6. Al Frash, Birmingham
 You can't go far wrong eating in any of the curry houses in Brum's famous Balti Triangle, the area
of balti houses clustered along Ladypool Road, Stoney Lane and Stratford Road south of the city
centre.
 Everyone has their favourite, but one of the best is undoubtedly the Al Frash, famous for its
aubergine pakora and house specials such as balti chicken and mushroom and "Afrodesia", finely
minced chicken or prawn cooked with ginger garlic and mushroom. Of course everything comes
sizzling in black steel balti bowls and is accompanied by delicious doughy coriander naans.

 Al Frash, 186 Ladypool Road, Sparkbrook, Birmingham; +44 (0)121 753 3120.

7. Manzils, Southampton
 Manzil's in Bevois valley, Southampton (beavis valley to the locals, bev-wah to the everyone else)
is a perfect late-night curry house, or great for an evening meal.
 Cheap and cheerful with friendly staff, you'll find (most importantly) some of the best curry
available in Southampton — and it tastes even better at four in the morning! It has passed into
near legendary status among the local student community.

 · Manzils, 54 Onslow Road, Southampton; +44 (0)23 8022 7423

8. Simla, Kimberley, near Nottingham
 Slightly off any kind of beaten track, the Simla in Kimberley, near Nottingham, delivers just
about the best curry in town. It's a smart, modern restaurant, with excellent staff and a really
wide-ranging menu featuring the dishes you'd expect and a few you wouldn't.

 ·Simla Indian Restaurant, 5 James Street, Kimberley +44 (0)1159 459350

9. Akash Tandoori Restaurant, Leicester
A Bangladeshi place on the London Road, it bills itself as Leicester's
legendary price-busting restaurant and is ever popular with students
because of its specials at £6 in the evenings, £2.95 at lunch. Décor is a bit
rough and ready, but the service is friendly and the lamb bhoona is mouth-
watering.

· Akash Tandoori Restaurant, 159 London Rd, Leicester; +44 (0)116 255 9030

10. The Dhabba, Glasgow
Authentic north Indian cuisine right in the heart of the Merchant City, so,
as you might expect, it's done with a rather trendy twist — sleek, modern
décor and eye-watering prices to match (mains come in over the £10
mark). But then our curry houses have always been a bit keen compared to
those south of the border. In fact, the Guardian said: "If we're lucky, this
could become the model for 21st-century UK curry houses"

· The Dhabba, 44 Candleriggs, Glasgow; +44 (0) 141 553 1249

 Oriental – The first wave of Chinese arrived in
the second half of the 19th century after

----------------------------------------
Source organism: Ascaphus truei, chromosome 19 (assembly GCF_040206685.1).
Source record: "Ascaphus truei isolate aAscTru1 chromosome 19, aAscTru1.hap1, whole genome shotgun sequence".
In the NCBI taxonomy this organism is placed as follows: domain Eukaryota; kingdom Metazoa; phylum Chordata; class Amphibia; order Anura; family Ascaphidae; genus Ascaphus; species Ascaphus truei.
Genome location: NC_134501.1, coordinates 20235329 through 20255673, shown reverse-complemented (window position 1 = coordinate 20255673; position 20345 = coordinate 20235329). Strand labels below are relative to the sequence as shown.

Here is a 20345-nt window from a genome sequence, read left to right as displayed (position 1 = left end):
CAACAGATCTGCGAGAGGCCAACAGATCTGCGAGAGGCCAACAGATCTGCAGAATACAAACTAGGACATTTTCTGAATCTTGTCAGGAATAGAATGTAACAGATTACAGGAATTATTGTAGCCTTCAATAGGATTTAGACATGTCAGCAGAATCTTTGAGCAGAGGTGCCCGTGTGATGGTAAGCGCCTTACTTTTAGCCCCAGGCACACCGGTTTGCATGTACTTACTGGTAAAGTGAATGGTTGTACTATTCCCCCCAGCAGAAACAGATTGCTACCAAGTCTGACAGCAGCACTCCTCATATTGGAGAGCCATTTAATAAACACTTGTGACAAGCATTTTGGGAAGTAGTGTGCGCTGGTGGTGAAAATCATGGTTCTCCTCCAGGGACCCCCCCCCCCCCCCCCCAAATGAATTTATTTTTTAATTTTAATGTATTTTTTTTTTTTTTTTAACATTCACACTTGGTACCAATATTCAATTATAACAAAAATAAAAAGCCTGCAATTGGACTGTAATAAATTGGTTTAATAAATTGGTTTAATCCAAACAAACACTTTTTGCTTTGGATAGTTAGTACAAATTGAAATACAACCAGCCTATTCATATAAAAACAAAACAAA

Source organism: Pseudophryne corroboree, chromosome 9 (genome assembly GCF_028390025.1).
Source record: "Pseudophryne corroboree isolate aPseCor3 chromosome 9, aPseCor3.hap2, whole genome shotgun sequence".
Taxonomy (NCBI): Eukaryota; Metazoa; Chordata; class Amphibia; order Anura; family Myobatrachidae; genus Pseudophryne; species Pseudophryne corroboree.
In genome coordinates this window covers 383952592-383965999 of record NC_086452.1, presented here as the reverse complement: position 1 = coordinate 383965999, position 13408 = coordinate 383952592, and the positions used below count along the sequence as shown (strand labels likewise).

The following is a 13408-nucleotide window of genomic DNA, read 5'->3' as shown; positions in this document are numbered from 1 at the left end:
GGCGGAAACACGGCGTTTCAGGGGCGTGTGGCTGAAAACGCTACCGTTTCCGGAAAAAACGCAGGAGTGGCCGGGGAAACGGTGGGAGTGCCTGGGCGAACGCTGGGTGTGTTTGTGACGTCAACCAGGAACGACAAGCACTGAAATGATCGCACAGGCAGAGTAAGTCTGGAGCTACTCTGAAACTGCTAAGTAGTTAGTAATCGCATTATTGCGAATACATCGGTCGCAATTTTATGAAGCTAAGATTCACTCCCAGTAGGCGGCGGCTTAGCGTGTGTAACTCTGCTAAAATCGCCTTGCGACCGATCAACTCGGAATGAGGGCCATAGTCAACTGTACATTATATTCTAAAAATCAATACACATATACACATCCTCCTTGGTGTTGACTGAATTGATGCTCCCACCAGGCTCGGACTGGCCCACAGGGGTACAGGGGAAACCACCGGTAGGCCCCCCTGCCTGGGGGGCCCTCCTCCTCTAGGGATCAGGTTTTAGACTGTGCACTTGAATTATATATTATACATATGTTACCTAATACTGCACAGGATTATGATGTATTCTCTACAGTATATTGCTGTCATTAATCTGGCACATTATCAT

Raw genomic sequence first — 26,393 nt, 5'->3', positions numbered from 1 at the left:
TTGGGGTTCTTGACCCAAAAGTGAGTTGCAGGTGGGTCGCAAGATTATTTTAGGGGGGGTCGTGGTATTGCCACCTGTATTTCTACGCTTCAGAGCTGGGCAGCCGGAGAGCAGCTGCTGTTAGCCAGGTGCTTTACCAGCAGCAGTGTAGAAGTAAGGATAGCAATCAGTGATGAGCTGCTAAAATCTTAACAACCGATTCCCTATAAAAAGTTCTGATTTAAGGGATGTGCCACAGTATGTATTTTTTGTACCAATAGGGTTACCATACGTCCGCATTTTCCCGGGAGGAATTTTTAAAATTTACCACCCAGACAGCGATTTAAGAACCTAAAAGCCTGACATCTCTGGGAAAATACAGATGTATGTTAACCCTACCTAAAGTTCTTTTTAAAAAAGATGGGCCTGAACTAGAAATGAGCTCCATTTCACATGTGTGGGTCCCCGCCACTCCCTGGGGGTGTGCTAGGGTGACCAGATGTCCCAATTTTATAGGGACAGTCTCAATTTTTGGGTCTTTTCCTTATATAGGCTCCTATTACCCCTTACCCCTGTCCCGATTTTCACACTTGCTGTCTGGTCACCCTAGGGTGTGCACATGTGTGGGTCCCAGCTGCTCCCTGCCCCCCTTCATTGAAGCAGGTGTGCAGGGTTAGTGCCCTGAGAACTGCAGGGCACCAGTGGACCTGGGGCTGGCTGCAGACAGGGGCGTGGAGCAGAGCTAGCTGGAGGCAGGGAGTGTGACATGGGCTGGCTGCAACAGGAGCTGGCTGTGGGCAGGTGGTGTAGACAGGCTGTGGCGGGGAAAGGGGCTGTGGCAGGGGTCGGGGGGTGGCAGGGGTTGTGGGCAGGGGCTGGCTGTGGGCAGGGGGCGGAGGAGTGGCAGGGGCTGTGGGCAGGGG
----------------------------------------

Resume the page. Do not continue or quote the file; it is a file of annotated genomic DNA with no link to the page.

China's defeat in the Opium Wars and were
mainly seamen. A second wave came in the
1950's with the main flow after the voucher
system was introduced in 1962.
 The first Japanese restaurant in Britain title is
claimed by an establishment in Barrow-in-
Furness. Dating from the early 1900s it was
opened to cater to the Japanese seamen
standing by the Japanese warships being built
in the town. The length of its operations
certainly covered several years but
unfortunately it is no longer in business.
 Despite its present popularity, the Thai
phenomenon did not appear until the end of
the 1960's and interest has grown hugely in
the past thirsty years as tourism has grown.
The advent of Japanese restaurants is even
more recent, dating from the early 1970's
 Italian - The Italian restaurant sector in Britain has
been in existence for much of the 20th century with
early pioneering restaurants such as Ristorante
Italiano in Curzon Street which opened in 1936. In
1990 restaurant patronage was estimated at 14% for
Italian as against 27% Indian, 19% Chinese and 41%
British.
 In the past 10years the popularity of British
restaurants has declined and all the others grown.
Largest areas of concentration of restaurants apart
from London are Scotland, Surrey and Sussex with
Yorkshire having double the number of Lancashire.
 Essex is the best served of the Home Counties and
Sussex is a popular location for Italian restaurants.
 The Italian community in London dates back to the
early nineteenth century. These were mainly educated
political refugees and settled around Clerkenwell and
Holborn in London. By 1881 there were 3500 and by
1901 the number had risen dramatically to 11,000.


 The connection with the Caribbean is that the
area was originally settled by the peaceful
Arawaks and war-like those from South
America, bringing allspice, cassava and
chillies.
 The colonial influence followed after
Columbus with input from the British, French,
Spanish and Dutch, then African slaves and
finally, Asians, especially in Trinidad.
 The other cuisines featured in this section -
Spanish, Greek, Turkish, Lebanese, Portuguese
- have culinary histories dating back to pre-
history as empires have risen and fallen and
wars have merged cultures.
 The one thing they all have in common is the
love of spice and seasonings adapted in their
own style